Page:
Government collected Sh4.7 billion as tax from betting companies

Government collected Sh4.7 billion as tax from betting companies
  • KRA oppose Betting, Lotteries and Gaming (amendment) Bill
  • The taxman says increase in levies to betting companies will make them relocate to neighbouring countries
  • The proposed Bill the betting tax might increase from the current 7.5 percent to 15 percent making the Kenya to have the highest betting tax as compared to Tanzania, Uganda, Rwanda and Ghana.

 The eight betting companies in the country remitted Sh4.7 billion as tax to the government in the last three years.

The Kenya Revenue Authority (KRA) yesterday said taxes from the betting companies has continued to rise steadily since 2014/2015 financial year.

In 2014/2015 financial year, the taxman collected Sh 120 million, in 2015/2016 it collected 1.2billion while in 2016/2017, KRA collected Sh3.3 billion from the betting companies.

READ ALSO: Gem Member of Parliament Jakoyo Midiwo says betting can collapse the country’s economy if not well regulated

“As you can see there has been an increase in payments of taxes in the last one-and-a-half years,” Njiraini said yesterday.
Appearing before the Parliamentary committee on labour and social welfare KRA Commissioner-General John Njiraini opposed any increase on levy or other tight rules to the betting companies.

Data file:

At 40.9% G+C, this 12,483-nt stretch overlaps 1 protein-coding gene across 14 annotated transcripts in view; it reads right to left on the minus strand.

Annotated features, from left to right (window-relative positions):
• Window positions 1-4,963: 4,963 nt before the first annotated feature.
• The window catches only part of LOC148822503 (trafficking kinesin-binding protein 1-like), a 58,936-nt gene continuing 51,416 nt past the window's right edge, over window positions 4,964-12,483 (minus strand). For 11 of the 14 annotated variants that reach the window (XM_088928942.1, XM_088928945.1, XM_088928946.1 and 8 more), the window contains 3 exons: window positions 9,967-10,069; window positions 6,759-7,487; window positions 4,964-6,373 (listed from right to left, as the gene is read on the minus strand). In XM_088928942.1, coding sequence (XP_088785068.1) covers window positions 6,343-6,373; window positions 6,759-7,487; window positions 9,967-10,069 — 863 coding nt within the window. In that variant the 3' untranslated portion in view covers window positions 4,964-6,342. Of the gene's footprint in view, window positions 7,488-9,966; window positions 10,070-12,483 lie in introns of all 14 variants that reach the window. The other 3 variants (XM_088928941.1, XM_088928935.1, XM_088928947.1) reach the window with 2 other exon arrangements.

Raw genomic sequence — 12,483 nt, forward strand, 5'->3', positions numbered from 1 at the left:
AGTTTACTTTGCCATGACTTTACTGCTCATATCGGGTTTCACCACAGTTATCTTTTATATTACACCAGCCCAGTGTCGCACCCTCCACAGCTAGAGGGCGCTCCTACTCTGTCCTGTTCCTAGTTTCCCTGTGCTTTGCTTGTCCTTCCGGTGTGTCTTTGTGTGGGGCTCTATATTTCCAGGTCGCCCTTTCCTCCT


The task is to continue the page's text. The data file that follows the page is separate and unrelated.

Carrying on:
Njiraini warned that any increase on the levies to the companies might make the betting firms to relocate to neighboring countries with favorable business environment.

Njiraini said if the Betting, Lotteries and Gaming (amendment) Bill sponsored by Gem MP Jakoyo Midiwo sails through the National Assembly it will increase the exchequer revenues but the benefits would be short-lived.

In the proposed Bill the betting tax might increase from the current 7.5 percent to 15 percent making the Kenya to have the highest betting tax as compared to Tanzania, Uganda, Rwanda and Ghana.

READ ALSO: Betting firm offers professional financial advice to Sh20 million jackpot winner

In Africa it’s only Ghana that charges 17.5 percent as betting tax.
Njiraini urged the committee to retain the current existing taxation regimes to determine the most appropriate regulatory and tax structure of an industry that will balance between social, revenue collection and investment priorities.

“This betting industry is very fluid and therefore I propose that the current existing taxation be maintained,” Njiraini said.

Currently the betting tax is 7.5 percent, lotteries tax is 5 percent, gaming tax is 12 percent and the prize competition tax is 15 percent.

“KRA generally recommends simplification of legal regimes for ease of tax administration. Complex regimes generally complicate tax administration and encourage evasion,” he said.

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